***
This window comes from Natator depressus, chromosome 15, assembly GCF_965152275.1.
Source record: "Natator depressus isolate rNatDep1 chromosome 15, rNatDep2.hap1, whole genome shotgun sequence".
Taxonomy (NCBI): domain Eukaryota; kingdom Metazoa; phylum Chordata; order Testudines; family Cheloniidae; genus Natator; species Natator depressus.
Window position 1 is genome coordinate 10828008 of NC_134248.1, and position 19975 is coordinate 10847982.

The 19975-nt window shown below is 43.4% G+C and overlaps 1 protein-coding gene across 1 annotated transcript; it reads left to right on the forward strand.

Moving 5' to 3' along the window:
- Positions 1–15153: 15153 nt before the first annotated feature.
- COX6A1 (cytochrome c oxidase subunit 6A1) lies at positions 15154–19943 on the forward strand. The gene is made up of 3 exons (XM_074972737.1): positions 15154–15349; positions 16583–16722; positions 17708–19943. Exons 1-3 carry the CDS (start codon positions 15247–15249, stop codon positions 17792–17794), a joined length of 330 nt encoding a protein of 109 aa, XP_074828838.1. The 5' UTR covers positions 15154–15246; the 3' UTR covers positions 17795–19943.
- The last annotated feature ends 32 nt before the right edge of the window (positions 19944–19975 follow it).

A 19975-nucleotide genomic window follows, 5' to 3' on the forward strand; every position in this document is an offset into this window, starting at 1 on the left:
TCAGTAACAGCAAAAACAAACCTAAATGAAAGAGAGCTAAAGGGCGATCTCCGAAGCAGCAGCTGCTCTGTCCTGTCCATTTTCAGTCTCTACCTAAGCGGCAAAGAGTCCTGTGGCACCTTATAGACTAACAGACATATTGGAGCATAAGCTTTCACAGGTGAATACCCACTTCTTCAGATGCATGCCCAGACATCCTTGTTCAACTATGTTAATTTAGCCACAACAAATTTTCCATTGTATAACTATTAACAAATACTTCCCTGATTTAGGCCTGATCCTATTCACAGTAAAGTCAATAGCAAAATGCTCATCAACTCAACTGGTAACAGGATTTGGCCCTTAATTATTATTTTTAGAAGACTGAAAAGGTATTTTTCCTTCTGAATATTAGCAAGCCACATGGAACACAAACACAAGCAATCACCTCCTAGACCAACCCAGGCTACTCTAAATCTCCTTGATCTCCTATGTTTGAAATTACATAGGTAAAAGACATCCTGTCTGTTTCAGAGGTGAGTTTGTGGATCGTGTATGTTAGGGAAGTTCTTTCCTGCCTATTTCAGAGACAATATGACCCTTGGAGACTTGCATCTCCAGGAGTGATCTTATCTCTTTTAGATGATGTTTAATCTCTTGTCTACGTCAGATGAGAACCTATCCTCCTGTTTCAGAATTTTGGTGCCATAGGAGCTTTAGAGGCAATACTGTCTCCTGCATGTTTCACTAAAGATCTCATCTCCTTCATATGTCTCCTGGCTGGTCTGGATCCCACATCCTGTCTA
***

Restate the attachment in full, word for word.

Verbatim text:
This window comes from Natator depressus, chromosome 15, assembly GCF_965152275.1.
Source record: "Natator depressus isolate rNatDep1 chromosome 15, rNatDep2.hap1, whole genome shotgun sequence".
Taxonomy (NCBI): domain Eukaryota; kingdom Metazoa; phylum Chordata; order Testudines; family Cheloniidae; genus Natator; species Natator depressus.
Window position 1 is genome coordinate 10828008 of NC_134248.1, and position 19975 is coordinate 10847982.

The 19975-nt window shown below is 43.4% G+C and overlaps 1 protein-coding gene across 1 annotated transcript; it reads left to right on the forward strand.

Moving 5' to 3' along the window:
- Positions 1–15153: 15153 nt before the first annotated feature.
- COX6A1 (cytochrome c oxidase subunit 6A1) lies at positions 15154–19943 on the forward strand. The gene is made up of 3 exons (XM_074972737.1): positions 15154–15349; positions 16583–16722; positions 17708–19943. Exons 1-3 carry the CDS (start codon positions 15247–15249, stop codon positions 17792–17794), a joined length of 330 nt encoding a protein of 109 aa, XP_074828838.1. The 5' UTR covers positions 15154–15246; the 3' UTR covers positions 17795–19943.
- The last annotated feature ends 32 nt before the right edge of the window (positions 19944–19975 follow it).

A 19975-nucleotide genomic window follows, 5' to 3' on the forward strand; every position in this document is an offset into this window, starting at 1 on the left:
TCAGTAACAGCAAAAACAAACCTAAATGAAAGAGAGCTAAAGGGCGATCTCCGAAGCAGCAGCTGCTCTGTCCTGTCCATTTTCAGTCTCTACCTAAGCGGCAAAGAGTCCTGTGGCACCTTATAGACTAACAGACATATTGGAGCATAAGCTTTCACAGGTGAATACCCACTTCTTCAGATGCATGCCCAGACATCCTTGTTCAACTATGTTAATTTAGCCACAACAAATTTTCCATTGTATAACTATTAACAAATACTTCCCTGATTTAGGCCTGATCCTATTCACAGTAAAGTCAATAGCAAAATGCTCATCAACTCAACTGGTAACAGGATTTGGCCCTTAATTATTATTTTTAGAAGACTGAAAAGGTATTTTTCCTTCTGAATATTAGCAAGCCACATGGAACACAAACACAAGCAATCACCTCCTAGACCAACCCAGGCTACTCTAAATCTCCTTGATCTCCTATGTTTGAAATTACATAGGTAAAAGACATCCTGTCTGTTTCAGAGGTGAGTTTGTGGATCGTGTATGTTAGGGAAGTTCTTTCCTGCCTATTTCAGAGACAATATGACCCTTGGAGACTTGCATCTCCAGGAGTGATCTTATCTCTTTTAGATGATGTTTAATCTCTTGTCTACGTCAGATGAGAACCTATCCTCCTGTTTCAGAATTTTGGTGCCATAGGAGCTTTAGAGGCAATACTGTCTCCTGCATGTTTCACTAAAGATCTCATCTCCTTCATATGTCTCCTGGCTGGTCTGGATCCCACATCCTGTCTA